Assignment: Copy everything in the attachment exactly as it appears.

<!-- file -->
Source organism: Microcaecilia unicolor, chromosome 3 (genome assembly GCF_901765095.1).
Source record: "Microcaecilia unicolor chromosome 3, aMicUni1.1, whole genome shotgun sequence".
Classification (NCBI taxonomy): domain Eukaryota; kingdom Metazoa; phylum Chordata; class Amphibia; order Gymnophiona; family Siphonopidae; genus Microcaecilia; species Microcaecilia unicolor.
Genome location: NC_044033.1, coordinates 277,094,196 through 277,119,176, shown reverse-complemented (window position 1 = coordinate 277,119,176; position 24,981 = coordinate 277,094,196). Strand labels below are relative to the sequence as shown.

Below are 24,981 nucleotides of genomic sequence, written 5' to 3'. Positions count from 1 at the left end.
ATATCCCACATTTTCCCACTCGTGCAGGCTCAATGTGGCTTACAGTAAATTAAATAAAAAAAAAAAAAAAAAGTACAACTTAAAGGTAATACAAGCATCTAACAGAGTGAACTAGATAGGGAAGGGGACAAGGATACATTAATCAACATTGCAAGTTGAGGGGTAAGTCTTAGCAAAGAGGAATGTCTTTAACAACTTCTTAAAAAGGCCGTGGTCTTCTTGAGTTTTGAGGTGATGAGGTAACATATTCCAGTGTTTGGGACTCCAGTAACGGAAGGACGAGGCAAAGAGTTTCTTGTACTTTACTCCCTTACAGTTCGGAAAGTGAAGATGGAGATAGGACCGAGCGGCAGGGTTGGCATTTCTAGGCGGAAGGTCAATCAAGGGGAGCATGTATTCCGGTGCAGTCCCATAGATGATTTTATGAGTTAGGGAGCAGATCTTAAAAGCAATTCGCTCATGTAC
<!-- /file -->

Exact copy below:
Source organism: Microcaecilia unicolor, chromosome 3 (genome assembly GCF_901765095.1).
Source record: "Microcaecilia unicolor chromosome 3, aMicUni1.1, whole genome shotgun sequence".
Classification (NCBI taxonomy): domain Eukaryota; kingdom Metazoa; phylum Chordata; class Amphibia; order Gymnophiona; family Siphonopidae; genus Microcaecilia; species Microcaecilia unicolor.
Genome location: NC_044033.1, coordinates 277,094,196 through 277,119,176, shown reverse-complemented (window position 1 = coordinate 277,119,176; position 24,981 = coordinate 277,094,196). Strand labels below are relative to the sequence as shown.

Below are 24,981 nucleotides of genomic sequence, written 5' to 3'. Positions count from 1 at the left end.
ATATCCCACATTTTCCCACTCGTGCAGGCTCAATGTGGCTTACAGTAAATTAAATAAAAAAAAAAAAAAAAAGTACAACTTAAAGGTAATACAAGCATCTAACAGAGTGAACTAGATAGGGAAGGGGACAAGGATACATTAATCAACATTGCAAGTTGAGGGGTAAGTCTTAGCAAAGAGGAATGTCTTTAACAACTTCTTAAAAAGGCCGTGGTCTTCTTGAGTTTTGAGGTGATGAGGTAACATATTCCAGTGTTTGGGACTCCAGTAACGGAAGGACGAGGCAAAGAGTTTCTTGTACTTTACTCCCTTACAGTTCGGAAAGTGAAGATGGAGATAGGACCGAGCGGCAGGGTTGGCATTTCTAGGCGGAAGGTCAATCAAGGGGAGCATGTATTCCGGTGCAGTCCCATAGATGATTTTATGAGTTAGGGAGCAGATCTTAAAAGCAATTCGCTCATGTAC